Michigan policymakers should repeal these monopolistic, misguided laws. While full repeal should be the ultimate goal, Sen. VanderWall’s reforms are a positive first step.
The following articles provide information about certificate of need laws.
Certificate of Need Laws: Michigan State Profile
This state profile from the Mercatus Center examines Michigan’s CON laws and compares health care outcomes and costs in other states. The studies attempt to give some insight into what is likely to happen in Michigan if the state were to eliminate its CON laws.
CON Job: Certificate of Need Law Used to Delay, Deny Expansion of Mental Health Options
In this article, Mark Flatten of the Goldwater Institute discusses how certificate of need laws hold back the expansion of needed mental health care facilities.
Entry Regulation and Rural Health Care: Certificate-of-Need Laws, Ambulatory Surgical Centers, and Community Hospitals
Thomas Stratmann and Christopher Koopman of the Mercatus Center at George Mason University evaluate the impact of CON regulations related to ambulatory surgical centers (ASCs) on the availability of rural health care. Their research shows despite the expressed goal of ensuring that rural populations have improved access to health care, CON states have fewer hospitals and ASCs on average—and fewer in rural areas—than states without CON regulations.
Are Certificate-of-Need Laws Barriers to Entry? How They Affect Access to MRI, CT, and PET Scans
A study published in January 2016 from the Mercatus Center at George Mason University examines how CON regulations affect the availability of imaging services provided by hospitals and other medical providers. The results show CON regulations adversely impact non-hospital providers; hospitals largely remain unaffected. The study also shows residents of CON states are more likely to travel out of state to obtain imaging services than residents of non-CON states.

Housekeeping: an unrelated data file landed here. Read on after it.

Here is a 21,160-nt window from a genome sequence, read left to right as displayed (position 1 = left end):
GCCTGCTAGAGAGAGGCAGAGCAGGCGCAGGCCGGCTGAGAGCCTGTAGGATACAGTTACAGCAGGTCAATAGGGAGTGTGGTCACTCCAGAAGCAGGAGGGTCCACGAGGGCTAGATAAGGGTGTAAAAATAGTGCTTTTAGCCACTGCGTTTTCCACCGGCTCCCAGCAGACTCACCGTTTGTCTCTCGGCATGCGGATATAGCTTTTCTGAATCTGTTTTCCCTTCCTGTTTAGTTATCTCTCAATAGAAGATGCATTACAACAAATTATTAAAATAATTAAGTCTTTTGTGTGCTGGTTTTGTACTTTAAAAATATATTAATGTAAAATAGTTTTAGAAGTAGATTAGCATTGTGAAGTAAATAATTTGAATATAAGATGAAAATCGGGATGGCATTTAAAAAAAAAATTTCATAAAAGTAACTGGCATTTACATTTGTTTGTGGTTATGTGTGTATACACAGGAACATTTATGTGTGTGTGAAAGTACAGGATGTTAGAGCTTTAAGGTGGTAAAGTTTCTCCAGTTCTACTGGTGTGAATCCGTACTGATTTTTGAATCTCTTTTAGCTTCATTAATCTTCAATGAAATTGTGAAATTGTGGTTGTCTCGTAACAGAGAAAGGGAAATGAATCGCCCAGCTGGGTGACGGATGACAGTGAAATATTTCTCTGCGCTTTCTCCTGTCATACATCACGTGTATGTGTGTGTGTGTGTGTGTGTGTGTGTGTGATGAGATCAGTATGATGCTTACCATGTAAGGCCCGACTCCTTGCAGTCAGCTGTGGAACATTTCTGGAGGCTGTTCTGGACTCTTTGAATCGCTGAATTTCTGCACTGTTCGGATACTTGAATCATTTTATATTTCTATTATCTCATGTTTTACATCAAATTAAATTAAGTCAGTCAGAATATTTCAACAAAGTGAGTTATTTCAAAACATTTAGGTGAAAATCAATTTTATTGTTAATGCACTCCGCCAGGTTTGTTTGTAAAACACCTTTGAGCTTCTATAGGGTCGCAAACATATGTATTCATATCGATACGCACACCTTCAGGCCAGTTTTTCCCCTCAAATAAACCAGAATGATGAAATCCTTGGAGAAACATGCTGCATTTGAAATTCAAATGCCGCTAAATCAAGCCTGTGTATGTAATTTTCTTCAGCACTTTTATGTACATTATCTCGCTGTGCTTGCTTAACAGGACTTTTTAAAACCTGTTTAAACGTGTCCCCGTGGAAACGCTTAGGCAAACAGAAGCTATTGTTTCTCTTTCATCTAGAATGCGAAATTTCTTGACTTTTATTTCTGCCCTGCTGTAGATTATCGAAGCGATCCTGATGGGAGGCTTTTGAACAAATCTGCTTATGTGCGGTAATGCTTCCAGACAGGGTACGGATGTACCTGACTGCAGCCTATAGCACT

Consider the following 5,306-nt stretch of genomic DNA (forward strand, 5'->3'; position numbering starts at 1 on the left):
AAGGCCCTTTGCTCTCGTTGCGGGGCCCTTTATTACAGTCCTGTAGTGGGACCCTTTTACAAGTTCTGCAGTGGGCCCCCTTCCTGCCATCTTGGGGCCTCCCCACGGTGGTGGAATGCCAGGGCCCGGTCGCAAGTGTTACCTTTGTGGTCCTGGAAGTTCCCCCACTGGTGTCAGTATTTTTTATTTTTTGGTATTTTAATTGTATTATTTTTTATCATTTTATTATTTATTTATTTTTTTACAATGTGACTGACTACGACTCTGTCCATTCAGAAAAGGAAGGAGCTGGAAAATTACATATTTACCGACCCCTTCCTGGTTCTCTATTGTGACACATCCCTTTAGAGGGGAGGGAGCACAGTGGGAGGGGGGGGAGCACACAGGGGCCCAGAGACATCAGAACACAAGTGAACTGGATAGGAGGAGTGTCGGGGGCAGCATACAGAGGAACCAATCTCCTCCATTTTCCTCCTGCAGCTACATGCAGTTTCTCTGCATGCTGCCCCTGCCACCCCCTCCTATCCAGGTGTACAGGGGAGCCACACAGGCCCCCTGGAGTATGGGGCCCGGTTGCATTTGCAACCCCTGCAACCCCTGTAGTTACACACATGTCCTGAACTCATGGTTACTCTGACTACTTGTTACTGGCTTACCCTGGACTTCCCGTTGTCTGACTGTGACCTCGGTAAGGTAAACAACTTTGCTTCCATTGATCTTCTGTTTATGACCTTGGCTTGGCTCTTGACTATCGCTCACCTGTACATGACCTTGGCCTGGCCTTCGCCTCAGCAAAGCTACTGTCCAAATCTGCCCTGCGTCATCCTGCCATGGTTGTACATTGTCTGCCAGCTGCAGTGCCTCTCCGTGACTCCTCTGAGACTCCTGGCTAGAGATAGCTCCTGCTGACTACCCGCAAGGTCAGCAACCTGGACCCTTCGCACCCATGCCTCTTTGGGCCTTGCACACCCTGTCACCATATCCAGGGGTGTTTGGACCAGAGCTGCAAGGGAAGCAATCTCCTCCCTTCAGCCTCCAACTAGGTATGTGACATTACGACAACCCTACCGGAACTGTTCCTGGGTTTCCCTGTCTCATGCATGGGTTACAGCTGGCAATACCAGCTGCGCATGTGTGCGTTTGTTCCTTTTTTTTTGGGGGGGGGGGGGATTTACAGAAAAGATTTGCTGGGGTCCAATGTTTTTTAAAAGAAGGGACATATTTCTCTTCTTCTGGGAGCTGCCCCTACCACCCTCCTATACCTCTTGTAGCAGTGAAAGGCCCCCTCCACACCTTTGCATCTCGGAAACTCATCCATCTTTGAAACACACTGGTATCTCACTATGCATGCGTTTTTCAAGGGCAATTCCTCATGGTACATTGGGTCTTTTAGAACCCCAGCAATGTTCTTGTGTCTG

Certificate-of-Need Laws and Hospital Quality
Thomas Stratmann and David Wille of the Mercatus Center at George Mason University challenge the claim CON laws improve hospital quality. “Using a broad dataset, the study finds no evidence that CON laws improve hospital quality. In fact, there are more deaths and serious postsurgery complications in hospitals in states with CON laws,” wrote Stratmann and Wille.
Certificate-of-Need Laws Lower Quality of Care, Study Finds
Shelby Livingston of Modern Healthcare examines a new study from the Mercatus Center that argues certificate of need laws that govern the construction and development of health care facilities do not raise the quality of care at hospitals and may even lead to higher readmission rates.
Certificate of Need Laws: A Prescription for Higher Costs
In this article published in Antitrust Magazine, Federal Trade Commissioner Maureen Ohlhausen examines CON laws and argues for their repeal. “Regardless of one’s perspective on the proper balance between state and federal power, there are some very good reasons to repeal state CON laws,” wrote Ohlhausen.
The Great Healthcare CON
Jordan Bruneau of the Foundation for Economic Education finds CON laws raise health care prices and reduce availability. He advises, “Rather than pinning our hopes on grand plans to overhaul the system, we should first look at where we can make changes on the margin that would move us in the right direction. Abolishing CON laws – a barrier to entry that drives up price, restricts access, and is maintained by cronyism – would be a great place to start.”
Certificate of Need: State Health Laws and Programs
The National Conference of State Legislatures outlines the various state CON laws and the positions of CON law proponents and critics.